You'll probably want some heavy hitters like Infantrymen and Templars to really sock it to the enemy while you've got them Blinded and stripped of magic enhancements.  Missile troops could also come in handy, just remember your Heal spell is 'touch' range.  Really, in my opinion the Thaumaturge is one of the best spellcasters in the game.  Any high quality soldier is going to have a secure home in the warband, but I think I'm going to start with the high damage fellows.

Sunday, December 3, 2017

Star Wars Miniatures

In the late 80's and 90's, West End Games had a very successful game called the Star Wars Roleplaying Game.  Grenadier produced a line of miniatures for it, and West End eventually produced rulebooks for Star Wars Miniature Battles in 1991.  Here's an article you can read on, because we're not talking about that today.

Back in 2004, the first set of Wizards of the Coast's Star Wars Miniatures game dropped, and I almost didn't notice at all.  I really wasn't very happy with prepaints at the time, as I've expressed before.  The game would run several years, with many releases.  You can peruse these and a great many other miniature sets at the Pre-Painted Plastic Minis Gallery.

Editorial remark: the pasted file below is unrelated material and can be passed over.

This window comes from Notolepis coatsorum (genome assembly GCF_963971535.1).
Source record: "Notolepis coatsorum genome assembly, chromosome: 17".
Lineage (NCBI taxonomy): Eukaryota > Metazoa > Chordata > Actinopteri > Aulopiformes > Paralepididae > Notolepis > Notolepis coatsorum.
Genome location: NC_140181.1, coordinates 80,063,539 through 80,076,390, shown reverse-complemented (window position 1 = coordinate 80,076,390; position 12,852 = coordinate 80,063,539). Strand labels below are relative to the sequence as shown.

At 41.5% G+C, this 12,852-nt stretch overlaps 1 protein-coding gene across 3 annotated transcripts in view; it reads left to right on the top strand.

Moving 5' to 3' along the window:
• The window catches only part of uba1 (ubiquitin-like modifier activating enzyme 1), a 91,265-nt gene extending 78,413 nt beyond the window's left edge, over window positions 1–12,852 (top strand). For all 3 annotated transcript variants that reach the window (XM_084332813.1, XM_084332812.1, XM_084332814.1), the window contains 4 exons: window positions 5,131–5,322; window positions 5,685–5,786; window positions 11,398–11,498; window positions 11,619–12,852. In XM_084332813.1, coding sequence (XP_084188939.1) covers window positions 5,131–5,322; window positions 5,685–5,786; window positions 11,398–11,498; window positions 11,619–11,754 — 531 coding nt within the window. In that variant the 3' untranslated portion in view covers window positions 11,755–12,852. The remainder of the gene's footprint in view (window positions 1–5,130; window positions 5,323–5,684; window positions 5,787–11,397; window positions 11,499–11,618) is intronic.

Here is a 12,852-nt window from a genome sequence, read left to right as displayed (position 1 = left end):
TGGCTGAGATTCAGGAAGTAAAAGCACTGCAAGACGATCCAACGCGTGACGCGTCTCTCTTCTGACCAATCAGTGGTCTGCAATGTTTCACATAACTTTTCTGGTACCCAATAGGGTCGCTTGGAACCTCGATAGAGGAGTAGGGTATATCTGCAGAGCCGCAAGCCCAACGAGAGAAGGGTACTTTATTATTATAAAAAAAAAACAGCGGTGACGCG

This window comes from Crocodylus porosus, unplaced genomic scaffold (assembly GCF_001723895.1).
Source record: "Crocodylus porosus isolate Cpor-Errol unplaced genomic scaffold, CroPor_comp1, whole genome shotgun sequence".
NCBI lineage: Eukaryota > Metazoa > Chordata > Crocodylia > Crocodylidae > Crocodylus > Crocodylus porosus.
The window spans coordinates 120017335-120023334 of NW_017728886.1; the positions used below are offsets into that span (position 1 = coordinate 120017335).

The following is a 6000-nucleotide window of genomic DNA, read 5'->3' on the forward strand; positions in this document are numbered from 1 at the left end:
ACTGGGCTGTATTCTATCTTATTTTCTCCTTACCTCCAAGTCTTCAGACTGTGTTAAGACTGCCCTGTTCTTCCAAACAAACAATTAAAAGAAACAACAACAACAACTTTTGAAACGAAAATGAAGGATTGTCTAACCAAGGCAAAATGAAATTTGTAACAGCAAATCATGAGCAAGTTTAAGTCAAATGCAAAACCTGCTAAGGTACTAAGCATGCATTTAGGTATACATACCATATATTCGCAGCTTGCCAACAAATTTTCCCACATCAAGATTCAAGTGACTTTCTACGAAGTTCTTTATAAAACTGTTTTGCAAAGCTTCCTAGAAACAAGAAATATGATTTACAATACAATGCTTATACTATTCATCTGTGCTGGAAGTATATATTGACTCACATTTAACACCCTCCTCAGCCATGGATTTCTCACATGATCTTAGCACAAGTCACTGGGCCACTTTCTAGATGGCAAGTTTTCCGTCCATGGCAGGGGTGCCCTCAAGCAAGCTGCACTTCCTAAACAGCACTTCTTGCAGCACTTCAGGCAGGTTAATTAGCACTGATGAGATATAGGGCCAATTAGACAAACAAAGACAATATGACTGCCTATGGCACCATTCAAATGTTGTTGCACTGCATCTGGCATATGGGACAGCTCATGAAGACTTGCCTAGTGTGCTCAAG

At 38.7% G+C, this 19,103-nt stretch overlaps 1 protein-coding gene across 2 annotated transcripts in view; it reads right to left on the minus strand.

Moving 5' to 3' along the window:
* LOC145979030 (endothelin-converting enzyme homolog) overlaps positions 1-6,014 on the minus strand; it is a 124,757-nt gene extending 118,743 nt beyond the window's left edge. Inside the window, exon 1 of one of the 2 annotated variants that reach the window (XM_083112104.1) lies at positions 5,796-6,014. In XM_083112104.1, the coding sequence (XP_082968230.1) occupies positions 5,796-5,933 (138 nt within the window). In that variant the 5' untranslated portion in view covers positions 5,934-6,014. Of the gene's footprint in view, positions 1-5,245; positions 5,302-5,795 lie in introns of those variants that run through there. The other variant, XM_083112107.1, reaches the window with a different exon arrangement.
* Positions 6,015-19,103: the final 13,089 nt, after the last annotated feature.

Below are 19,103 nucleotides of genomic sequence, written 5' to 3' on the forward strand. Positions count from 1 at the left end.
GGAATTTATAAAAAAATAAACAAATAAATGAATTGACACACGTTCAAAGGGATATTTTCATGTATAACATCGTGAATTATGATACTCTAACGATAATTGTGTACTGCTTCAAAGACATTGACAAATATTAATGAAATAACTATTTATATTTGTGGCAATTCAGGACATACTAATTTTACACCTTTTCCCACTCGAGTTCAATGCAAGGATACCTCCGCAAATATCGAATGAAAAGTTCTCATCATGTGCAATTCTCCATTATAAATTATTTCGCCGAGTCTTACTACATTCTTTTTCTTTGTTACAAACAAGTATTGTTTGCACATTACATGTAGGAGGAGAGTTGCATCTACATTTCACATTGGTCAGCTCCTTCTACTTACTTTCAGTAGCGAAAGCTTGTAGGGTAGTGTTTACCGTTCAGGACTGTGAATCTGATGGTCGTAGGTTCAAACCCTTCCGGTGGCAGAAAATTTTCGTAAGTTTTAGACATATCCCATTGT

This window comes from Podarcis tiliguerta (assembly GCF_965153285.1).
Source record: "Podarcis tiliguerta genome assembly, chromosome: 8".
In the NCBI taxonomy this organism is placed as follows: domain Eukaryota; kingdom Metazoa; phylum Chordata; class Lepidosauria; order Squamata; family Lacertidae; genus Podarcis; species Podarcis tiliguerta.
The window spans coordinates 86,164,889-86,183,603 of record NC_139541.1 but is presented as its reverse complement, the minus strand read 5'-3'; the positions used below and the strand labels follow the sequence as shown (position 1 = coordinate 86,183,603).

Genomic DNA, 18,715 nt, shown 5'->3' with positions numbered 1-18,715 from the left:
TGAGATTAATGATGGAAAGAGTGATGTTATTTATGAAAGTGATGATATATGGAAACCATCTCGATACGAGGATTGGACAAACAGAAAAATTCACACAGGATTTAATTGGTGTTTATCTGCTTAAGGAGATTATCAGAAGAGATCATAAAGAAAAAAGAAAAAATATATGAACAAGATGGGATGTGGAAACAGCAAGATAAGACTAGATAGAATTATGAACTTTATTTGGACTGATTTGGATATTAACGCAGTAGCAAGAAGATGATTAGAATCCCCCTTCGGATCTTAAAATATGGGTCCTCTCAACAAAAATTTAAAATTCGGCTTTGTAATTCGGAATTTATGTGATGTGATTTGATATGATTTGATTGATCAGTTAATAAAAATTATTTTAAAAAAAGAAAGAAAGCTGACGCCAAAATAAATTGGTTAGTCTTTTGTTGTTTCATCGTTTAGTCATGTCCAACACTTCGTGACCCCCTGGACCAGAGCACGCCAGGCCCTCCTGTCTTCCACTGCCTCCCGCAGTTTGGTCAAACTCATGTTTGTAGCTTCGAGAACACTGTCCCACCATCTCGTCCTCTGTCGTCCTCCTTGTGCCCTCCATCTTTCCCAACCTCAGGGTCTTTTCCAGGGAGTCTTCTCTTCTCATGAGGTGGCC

Rebel Tech-Saboteurs
"Quickly, look like you're doing something!"
I'm a relative newcomer to Star Wars minis.  I've explained how in the last few years my view on prepaints has changed from nearly a decade and a half ago, and I'm surprised this line is still readily available.  After the Star Wars hype of 2015, X-Wing and Star Wars RPG ruled the game I started hunting these down to integrate into my existing figure collection.  A few years later and I've grown to love these ugly little critters.